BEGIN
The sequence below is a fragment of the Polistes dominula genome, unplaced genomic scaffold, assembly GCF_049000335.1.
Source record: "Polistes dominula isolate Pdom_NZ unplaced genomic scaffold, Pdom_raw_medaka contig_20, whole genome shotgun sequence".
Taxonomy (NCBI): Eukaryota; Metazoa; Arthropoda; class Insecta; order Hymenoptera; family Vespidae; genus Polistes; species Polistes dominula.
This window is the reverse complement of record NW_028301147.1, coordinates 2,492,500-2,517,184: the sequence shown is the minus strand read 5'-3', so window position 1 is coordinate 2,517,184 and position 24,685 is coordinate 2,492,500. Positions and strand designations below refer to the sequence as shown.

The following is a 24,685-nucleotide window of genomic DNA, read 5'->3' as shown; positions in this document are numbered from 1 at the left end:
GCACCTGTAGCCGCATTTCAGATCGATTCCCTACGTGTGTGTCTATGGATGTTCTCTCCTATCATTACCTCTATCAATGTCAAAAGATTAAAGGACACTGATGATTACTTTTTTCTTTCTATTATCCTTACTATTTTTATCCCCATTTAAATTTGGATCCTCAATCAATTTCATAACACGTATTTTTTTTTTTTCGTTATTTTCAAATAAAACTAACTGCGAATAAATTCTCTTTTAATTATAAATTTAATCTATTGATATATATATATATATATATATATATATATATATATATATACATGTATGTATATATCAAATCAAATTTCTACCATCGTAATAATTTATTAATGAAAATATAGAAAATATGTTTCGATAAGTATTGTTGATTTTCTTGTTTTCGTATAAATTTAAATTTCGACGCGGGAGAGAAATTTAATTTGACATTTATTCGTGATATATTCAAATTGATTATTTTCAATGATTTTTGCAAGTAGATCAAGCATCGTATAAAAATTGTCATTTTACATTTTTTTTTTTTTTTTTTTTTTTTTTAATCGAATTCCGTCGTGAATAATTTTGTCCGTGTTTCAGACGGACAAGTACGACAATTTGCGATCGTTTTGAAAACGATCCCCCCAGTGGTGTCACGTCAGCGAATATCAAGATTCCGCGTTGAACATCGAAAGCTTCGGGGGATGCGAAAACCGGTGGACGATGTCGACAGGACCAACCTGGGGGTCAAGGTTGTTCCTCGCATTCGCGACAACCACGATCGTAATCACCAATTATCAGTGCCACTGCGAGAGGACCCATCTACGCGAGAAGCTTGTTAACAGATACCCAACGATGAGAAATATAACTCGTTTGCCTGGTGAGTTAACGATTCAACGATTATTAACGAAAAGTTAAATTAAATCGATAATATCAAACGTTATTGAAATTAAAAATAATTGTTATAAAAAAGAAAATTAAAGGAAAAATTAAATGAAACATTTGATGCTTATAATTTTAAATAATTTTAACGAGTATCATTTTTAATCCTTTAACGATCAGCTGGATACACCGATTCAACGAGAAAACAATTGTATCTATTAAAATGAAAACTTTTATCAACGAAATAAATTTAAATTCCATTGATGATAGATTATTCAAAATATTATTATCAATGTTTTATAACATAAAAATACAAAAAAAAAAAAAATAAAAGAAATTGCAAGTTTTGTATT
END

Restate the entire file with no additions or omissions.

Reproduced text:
The sequence below is a fragment of the Polistes dominula genome, unplaced genomic scaffold, assembly GCF_049000335.1.
Source record: "Polistes dominula isolate Pdom_NZ unplaced genomic scaffold, Pdom_raw_medaka contig_20, whole genome shotgun sequence".
Taxonomy (NCBI): Eukaryota; Metazoa; Arthropoda; class Insecta; order Hymenoptera; family Vespidae; genus Polistes; species Polistes dominula.
This window is the reverse complement of record NW_028301147.1, coordinates 2,492,500-2,517,184: the sequence shown is the minus strand read 5'-3', so window position 1 is coordinate 2,517,184 and position 24,685 is coordinate 2,492,500. Positions and strand designations below refer to the sequence as shown.

The following is a 24,685-nucleotide window of genomic DNA, read 5'->3' as shown; positions in this document are numbered from 1 at the left end:
GCACCTGTAGCCGCATTTCAGATCGATTCCCTACGTGTGTGTCTATGGATGTTCTCTCCTATCATTACCTCTATCAATGTCAAAAGATTAAAGGACACTGATGATTACTTTTTTCTTTCTATTATCCTTACTATTTTTATCCCCATTTAAATTTGGATCCTCAATCAATTTCATAACACGTATTTTTTTTTTTTCGTTATTTTCAAATAAAACTAACTGCGAATAAATTCTCTTTTAATTATAAATTTAATCTATTGATATATATATATATATATATATATATATATATATATATATACATGTATGTATATATCAAATCAAATTTCTACCATCGTAATAATTTATTAATGAAAATATAGAAAATATGTTTCGATAAGTATTGTTGATTTTCTTGTTTTCGTATAAATTTAAATTTCGACGCGGGAGAGAAATTTAATTTGACATTTATTCGTGATATATTCAAATTGATTATTTTCAATGATTTTTGCAAGTAGATCAAGCATCGTATAAAAATTGTCATTTTACATTTTTTTTTTTTTTTTTTTTTTTTTTAATCGAATTCCGTCGTGAATAATTTTGTCCGTGTTTCAGACGGACAAGTACGACAATTTGCGATCGTTTTGAAAACGATCCCCCCAGTGGTGTCACGTCAGCGAATATCAAGATTCCGCGTTGAACATCGAAAGCTTCGGGGGATGCGAAAACCGGTGGACGATGTCGACAGGACCAACCTGGGGGTCAAGGTTGTTCCTCGCATTCGCGACAACCACGATCGTAATCACCAATTATCAGTGCCACTGCGAGAGGACCCATCTACGCGAGAAGCTTGTTAACAGATACCCAACGATGAGAAATATAACTCGTTTGCCTGGTGAGTTAACGATTCAACGATTATTAACGAAAAGTTAAATTAAATCGATAATATCAAACGTTATTGAAATTAAAAATAATTGTTATAAAAAAGAAAATTAAAGGAAAAATTAAATGAAACATTTGATGCTTATAATTTTAAATAATTTTAACGAGTATCATTTTTAATCCTTTAACGATCAGCTGGATACACCGATTCAACGAGAAAACAATTGTATCTATTAAAATGAAAACTTTTATCAACGAAATAAATTTAAATTCCATTGATGATAGATTATTCAAAATATTATTATCAATGTTTTATAACATAAAAATACAAAAAAAAAAAAAATAAAAGAAATTGCAAGTTTTGTATT